At the level of the incubated SMEs, the aid will remain below the de minimis threshold. The Commission took into account the commitments of the Lithuanian authorities and concluded that the existence of State aid was ruled both at the level of the STPs and SMEs.

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Conclusions: Is there really no advantage?

SMEs that receive a maximum of EUR 5000 do obtain an advantage but this advantage is clearly de minimis in nature [provided all the other conditions of Regulation 1407/2013 are satisfied].

The question is whether the STPs obtain any advantage that goes beyond the amount of the rent whose monetary equivalent is passed on to the users of the research infrastructure.

In answering this question, advantages such as those that the STPs can obtain from normal commercial relations should be ignored. For example, the STPs may strengthen their market position and the quality of their product because they get to develop relations with incubated SMEs that extend beyond the latter’s use of the infrastructure or they may be able to improve their services on the basis of the feedback and experience they gain. The STPs would derive that kind of advantage regardless of whether the incubated SMEs subsidised or not.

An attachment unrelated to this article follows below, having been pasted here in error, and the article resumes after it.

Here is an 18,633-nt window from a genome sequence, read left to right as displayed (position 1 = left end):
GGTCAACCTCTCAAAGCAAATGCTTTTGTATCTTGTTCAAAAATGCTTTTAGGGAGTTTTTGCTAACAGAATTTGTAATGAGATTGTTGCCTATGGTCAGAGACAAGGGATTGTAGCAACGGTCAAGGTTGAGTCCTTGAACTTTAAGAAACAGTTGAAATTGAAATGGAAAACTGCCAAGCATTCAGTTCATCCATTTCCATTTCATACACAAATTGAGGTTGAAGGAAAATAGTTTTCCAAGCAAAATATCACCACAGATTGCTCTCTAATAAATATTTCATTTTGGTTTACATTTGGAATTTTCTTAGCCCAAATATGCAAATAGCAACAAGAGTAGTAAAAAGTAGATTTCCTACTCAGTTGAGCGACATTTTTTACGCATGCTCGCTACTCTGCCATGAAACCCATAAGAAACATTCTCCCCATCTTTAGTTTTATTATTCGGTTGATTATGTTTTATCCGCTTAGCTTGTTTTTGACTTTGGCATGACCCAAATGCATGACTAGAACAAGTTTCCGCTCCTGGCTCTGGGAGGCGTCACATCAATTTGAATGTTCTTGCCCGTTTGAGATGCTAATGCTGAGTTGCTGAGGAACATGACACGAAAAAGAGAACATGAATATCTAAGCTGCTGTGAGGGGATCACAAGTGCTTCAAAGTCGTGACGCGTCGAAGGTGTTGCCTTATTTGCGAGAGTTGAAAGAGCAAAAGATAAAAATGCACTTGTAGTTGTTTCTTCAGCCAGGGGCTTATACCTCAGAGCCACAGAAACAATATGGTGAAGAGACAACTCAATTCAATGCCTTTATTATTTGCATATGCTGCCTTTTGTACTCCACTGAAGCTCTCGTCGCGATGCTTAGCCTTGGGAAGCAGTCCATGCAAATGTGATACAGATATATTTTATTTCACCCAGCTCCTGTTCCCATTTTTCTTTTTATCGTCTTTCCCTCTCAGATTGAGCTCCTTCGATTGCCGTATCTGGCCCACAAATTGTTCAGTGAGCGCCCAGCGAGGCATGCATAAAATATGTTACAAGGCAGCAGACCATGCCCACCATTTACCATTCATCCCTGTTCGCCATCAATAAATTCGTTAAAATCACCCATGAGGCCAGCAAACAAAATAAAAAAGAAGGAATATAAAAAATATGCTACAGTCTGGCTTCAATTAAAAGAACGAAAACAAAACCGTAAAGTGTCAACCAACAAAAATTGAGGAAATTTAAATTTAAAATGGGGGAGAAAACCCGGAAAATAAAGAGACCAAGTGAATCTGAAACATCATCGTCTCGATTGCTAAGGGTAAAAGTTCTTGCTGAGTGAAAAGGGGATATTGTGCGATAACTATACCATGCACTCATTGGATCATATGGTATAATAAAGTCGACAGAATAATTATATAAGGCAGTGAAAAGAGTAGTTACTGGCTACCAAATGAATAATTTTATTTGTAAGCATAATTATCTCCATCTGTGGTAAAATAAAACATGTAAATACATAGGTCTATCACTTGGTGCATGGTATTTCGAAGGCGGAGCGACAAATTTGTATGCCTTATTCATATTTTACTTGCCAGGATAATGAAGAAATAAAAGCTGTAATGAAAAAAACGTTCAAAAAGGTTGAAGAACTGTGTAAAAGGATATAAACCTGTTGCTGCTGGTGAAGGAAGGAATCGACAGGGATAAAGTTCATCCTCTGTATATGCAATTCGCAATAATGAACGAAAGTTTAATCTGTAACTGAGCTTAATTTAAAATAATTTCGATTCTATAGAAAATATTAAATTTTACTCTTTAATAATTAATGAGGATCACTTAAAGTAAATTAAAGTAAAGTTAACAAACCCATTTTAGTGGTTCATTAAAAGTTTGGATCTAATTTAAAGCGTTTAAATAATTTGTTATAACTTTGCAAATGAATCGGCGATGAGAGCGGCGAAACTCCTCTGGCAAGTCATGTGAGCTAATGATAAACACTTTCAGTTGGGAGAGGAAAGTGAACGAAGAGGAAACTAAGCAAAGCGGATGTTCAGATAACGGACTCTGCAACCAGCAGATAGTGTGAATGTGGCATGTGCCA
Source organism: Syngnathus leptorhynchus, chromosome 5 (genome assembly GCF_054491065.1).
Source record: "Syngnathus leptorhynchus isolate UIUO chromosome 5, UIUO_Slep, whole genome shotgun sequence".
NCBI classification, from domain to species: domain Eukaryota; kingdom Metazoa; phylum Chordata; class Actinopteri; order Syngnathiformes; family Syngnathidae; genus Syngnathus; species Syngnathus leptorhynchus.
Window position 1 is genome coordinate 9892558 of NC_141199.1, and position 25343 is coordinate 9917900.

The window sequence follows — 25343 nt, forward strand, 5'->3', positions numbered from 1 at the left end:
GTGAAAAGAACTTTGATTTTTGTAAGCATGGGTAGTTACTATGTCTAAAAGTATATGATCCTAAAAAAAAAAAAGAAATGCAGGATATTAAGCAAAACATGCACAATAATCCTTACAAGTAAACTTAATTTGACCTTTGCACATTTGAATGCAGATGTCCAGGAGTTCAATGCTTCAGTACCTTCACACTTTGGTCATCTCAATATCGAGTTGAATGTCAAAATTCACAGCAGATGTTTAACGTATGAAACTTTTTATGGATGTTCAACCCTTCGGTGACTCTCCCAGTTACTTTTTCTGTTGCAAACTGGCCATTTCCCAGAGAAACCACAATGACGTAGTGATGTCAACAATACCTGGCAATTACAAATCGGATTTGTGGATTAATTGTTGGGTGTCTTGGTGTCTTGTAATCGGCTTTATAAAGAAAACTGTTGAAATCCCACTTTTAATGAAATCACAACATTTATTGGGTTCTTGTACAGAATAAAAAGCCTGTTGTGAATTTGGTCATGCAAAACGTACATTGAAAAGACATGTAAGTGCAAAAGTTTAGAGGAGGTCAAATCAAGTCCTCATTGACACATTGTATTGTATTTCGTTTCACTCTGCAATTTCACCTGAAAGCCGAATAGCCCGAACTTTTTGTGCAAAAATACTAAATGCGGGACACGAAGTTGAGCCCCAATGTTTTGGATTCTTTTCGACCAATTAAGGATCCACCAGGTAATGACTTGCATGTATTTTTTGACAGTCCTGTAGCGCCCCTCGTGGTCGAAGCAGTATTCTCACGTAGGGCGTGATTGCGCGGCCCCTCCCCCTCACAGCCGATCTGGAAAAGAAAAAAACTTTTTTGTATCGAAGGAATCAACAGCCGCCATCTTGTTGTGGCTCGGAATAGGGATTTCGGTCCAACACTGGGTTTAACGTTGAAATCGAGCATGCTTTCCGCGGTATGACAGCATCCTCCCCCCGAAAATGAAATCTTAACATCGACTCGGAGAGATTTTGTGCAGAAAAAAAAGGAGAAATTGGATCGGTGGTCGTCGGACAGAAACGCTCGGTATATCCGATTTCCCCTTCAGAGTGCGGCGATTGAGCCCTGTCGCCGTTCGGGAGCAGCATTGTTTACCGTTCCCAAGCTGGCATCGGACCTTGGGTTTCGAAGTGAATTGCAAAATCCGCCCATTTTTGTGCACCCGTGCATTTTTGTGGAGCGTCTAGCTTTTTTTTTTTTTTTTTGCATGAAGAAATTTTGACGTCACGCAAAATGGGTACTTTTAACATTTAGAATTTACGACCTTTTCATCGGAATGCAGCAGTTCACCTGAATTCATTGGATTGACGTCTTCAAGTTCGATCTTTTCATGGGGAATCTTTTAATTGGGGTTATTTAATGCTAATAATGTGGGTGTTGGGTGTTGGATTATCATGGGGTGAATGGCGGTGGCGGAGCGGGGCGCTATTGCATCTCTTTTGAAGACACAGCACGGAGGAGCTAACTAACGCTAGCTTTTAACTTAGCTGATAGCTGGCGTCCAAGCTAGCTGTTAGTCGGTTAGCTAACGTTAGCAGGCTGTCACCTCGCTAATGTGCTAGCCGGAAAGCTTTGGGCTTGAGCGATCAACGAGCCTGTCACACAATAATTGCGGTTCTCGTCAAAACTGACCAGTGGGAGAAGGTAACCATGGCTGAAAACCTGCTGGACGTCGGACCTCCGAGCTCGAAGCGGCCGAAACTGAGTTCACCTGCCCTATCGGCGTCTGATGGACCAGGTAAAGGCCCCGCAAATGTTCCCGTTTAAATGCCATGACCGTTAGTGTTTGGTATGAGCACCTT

The relevant advantage in the context of State aid assessment is something that STPs can benefit from, only because of the aid that they pass on to SMEs. Normally, the most direct advantage in such a situation is the ability to attract more customers. If there are economies of scale in the operation of infrastructure [and it is very likely that average costs decline as a result of increased use of already built infrastructure], then the provision of free services, enabled by State aid, confers an advantage.

But in this particular case, the STPs are working close to capacity so they cannot attract and benefit from more customers. Nevertheless, there is another way that the provision of free services can be converted into an advantage.